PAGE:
Society’s Effect in Peter Shaffer’s Equus and Metamorphosis by Franz Kafka

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Peter Shaffer and Franz Kafka, the authors of Equus and Metamorphosis, reveal through their main characters’ struggles how society’s oppression causes a loss of identity. This oppression is caused by society’s obsession with what it believes to be normal and how society’s beliefs drive it to conform those who don’t fit its normal image. The two authors use their characters to symbolize the different views and judgments of society. And based on these judgments, the authors use two different types of oppression that cause different outcomes. Finally, this essay will reveal how the two authors use their characters to drain the protagonist’s identity to show society’s desire to conform.
In both books, the authors use their characters to
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Whenever Gregor leaves his room he causes an uproar which usually ends with him being physically punished and forced back into his room by his father. This can be seen in the first chapter when Gregor reveals himself to his parents and boss, and becomes injured when his father forces him back into the room. In addition in the second chapter Gregor sustains mortal injuries for following his sister Grete into the house to help his collapsed mother. In the end, with his injuries and seeing himself as a nuisance and a monster like his family did, Gregor dies.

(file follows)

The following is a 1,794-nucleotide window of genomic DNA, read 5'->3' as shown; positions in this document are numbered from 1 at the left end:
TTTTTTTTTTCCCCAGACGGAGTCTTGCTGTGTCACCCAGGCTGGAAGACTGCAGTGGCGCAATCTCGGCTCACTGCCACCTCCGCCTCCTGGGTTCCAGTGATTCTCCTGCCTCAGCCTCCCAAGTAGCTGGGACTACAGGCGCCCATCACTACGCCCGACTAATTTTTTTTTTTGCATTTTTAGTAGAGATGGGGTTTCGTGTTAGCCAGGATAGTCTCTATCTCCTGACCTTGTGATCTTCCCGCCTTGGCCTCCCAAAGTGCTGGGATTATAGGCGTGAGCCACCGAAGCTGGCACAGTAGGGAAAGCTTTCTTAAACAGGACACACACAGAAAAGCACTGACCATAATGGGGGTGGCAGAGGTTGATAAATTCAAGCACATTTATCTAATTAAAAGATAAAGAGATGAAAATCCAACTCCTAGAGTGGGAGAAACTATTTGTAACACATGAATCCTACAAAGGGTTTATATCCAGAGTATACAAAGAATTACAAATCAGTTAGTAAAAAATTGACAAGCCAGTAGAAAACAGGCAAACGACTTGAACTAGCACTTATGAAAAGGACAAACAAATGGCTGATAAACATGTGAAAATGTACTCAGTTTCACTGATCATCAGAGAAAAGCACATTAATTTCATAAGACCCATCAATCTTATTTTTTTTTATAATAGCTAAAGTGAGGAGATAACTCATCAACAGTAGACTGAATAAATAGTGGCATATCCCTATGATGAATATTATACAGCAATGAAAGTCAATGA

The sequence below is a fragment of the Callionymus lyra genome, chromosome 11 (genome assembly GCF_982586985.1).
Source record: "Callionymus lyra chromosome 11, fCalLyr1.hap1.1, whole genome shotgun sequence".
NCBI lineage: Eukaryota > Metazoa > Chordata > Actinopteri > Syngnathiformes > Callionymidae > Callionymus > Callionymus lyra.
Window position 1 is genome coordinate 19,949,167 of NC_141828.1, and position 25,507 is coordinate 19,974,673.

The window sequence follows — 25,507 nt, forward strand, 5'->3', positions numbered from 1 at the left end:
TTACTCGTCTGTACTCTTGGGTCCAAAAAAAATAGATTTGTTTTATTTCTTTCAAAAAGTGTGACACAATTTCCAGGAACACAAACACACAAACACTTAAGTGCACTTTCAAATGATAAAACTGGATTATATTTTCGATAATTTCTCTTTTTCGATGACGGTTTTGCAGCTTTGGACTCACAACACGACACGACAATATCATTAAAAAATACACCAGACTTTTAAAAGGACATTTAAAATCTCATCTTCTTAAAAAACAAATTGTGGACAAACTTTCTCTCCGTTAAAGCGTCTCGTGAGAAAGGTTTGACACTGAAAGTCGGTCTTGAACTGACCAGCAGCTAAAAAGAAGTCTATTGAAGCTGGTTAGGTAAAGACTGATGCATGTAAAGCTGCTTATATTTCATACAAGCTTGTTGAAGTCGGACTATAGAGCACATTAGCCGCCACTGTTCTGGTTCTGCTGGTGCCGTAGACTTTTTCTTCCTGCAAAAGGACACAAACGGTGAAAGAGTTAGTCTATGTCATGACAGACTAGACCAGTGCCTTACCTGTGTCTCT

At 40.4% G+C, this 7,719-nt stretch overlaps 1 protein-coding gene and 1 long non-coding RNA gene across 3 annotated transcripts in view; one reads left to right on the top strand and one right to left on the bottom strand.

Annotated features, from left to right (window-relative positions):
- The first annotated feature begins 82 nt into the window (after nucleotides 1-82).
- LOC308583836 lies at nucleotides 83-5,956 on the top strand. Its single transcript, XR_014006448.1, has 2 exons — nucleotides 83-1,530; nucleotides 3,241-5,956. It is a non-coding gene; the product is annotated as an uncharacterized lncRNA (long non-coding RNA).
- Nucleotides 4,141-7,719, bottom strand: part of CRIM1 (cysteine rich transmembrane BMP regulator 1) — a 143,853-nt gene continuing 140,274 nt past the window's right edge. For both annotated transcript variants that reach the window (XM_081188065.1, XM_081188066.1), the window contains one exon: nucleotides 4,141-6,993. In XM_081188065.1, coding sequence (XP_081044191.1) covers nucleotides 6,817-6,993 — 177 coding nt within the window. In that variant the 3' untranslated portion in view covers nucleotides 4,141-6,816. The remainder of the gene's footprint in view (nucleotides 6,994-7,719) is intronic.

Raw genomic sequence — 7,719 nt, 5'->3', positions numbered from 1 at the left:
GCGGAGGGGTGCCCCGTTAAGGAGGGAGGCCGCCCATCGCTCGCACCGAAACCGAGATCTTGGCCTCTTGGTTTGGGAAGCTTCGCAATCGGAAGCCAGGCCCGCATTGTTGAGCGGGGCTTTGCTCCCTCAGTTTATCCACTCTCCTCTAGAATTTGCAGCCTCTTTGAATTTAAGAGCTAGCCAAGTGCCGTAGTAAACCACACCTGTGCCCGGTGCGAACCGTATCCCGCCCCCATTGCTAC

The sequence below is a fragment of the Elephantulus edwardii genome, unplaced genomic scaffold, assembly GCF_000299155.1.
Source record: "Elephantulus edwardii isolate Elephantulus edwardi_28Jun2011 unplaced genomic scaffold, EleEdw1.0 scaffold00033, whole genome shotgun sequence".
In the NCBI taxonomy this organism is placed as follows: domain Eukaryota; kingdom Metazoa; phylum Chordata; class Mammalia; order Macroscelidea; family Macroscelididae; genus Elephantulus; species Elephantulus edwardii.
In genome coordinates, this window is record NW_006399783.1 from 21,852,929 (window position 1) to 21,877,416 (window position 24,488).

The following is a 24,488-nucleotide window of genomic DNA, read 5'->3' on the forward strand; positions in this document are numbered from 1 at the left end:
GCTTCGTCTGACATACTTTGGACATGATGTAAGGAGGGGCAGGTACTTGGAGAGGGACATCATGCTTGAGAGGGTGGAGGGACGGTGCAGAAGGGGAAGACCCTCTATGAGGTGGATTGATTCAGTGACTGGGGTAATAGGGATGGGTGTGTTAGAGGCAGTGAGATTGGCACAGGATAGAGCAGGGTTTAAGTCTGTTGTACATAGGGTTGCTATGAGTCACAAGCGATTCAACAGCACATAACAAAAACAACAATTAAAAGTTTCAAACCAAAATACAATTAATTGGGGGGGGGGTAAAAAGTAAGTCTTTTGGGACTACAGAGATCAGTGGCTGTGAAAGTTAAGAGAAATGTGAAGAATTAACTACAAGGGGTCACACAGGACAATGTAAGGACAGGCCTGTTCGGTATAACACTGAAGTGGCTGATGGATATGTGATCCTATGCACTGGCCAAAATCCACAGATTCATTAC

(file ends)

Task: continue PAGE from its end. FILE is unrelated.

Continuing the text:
Both of the authors exploit their characters by using them to slowly leech the identity of their protagonists which ends in the protagonists’ loss of identity. They do this to show how society is always trying to conform others. In both books, society tries to conform the characters into what they believe is best for them. This can be seen in Equus when Dysart promises, “It’s all over now, Alan. It’s all over now. He’ll [Equus] go away now… You are going to be well. I’m going to make you well, I promise you.” (Shaffer 2 35). Shaffer uses his character Dysart to supposedly “cure” Alan into a person who is accepted by society. However, Shaffer creates another purpose for his character Dysart. Shaffer exploits Dysart to reveal how society’s “cure” for Alan is more destructive than it is helpful. Understanding what this will do to Alan, Dysart declares,
“I’ll take it [Equus/ his religion] away! He’ll

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